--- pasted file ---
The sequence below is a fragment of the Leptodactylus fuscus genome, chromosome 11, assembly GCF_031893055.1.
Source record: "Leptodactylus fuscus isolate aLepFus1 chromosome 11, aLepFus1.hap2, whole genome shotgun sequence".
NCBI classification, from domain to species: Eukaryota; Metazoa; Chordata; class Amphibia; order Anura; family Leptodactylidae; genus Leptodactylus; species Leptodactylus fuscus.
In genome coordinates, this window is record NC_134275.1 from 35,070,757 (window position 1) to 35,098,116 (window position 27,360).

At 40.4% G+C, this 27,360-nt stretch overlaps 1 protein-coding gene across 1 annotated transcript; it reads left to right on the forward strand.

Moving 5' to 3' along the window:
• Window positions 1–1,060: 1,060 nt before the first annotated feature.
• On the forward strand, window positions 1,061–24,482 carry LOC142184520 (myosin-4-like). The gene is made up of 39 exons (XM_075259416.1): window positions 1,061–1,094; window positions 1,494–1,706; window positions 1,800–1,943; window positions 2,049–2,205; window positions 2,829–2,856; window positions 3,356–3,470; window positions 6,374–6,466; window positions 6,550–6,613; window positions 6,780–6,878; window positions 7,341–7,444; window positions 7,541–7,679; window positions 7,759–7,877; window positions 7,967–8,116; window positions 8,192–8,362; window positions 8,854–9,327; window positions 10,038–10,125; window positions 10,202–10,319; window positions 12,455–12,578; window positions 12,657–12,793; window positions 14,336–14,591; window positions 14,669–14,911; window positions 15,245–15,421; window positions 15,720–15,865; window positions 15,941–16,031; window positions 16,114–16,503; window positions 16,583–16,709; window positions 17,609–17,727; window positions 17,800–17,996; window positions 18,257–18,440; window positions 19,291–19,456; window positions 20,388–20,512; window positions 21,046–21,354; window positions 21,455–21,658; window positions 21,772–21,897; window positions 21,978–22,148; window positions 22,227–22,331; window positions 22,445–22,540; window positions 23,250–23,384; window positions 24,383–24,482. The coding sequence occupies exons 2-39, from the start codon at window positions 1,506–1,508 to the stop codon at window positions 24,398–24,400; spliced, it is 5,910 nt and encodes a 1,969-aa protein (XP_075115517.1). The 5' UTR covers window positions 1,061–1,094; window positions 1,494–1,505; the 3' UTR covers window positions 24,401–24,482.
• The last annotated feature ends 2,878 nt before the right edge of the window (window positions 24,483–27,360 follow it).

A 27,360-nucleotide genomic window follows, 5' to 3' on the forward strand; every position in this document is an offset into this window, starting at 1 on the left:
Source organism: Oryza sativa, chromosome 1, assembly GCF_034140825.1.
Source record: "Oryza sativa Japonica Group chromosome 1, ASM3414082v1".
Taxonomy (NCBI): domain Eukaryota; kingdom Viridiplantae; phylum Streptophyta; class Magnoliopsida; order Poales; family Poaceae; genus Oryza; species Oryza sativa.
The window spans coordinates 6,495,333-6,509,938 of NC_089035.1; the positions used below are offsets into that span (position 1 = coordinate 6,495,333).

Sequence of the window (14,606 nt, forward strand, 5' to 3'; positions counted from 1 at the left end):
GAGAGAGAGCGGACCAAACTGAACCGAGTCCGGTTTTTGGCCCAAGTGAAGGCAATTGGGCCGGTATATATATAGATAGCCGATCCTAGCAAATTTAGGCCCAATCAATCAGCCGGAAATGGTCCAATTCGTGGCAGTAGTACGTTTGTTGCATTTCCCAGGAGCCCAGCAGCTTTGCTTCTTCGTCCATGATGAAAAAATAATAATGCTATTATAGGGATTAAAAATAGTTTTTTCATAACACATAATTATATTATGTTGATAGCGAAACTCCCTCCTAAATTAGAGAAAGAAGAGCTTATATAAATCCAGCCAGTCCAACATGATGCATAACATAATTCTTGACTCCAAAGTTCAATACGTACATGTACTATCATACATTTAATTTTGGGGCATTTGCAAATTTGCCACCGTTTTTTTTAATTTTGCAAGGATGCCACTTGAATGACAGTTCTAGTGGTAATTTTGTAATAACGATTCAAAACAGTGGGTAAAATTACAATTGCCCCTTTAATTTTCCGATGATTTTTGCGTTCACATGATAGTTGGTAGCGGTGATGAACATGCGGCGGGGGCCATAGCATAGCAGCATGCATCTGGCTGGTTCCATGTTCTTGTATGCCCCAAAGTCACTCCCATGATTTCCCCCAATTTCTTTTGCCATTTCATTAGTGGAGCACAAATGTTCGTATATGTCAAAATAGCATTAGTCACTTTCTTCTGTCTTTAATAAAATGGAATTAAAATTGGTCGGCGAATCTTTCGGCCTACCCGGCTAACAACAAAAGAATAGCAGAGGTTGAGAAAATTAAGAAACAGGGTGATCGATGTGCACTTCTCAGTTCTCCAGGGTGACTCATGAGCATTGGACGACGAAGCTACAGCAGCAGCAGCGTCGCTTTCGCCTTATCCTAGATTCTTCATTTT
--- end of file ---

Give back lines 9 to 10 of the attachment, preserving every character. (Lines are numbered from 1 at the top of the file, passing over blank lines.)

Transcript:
• The last annotated feature ends 2,878 nt before the right edge of the window (window positions 24,483–27,360 follow it).

A 27,360-nucleotide genomic window follows, 5' to 3' on the forward strand; every position in this document is an offset into this window, starting at 1 on the left: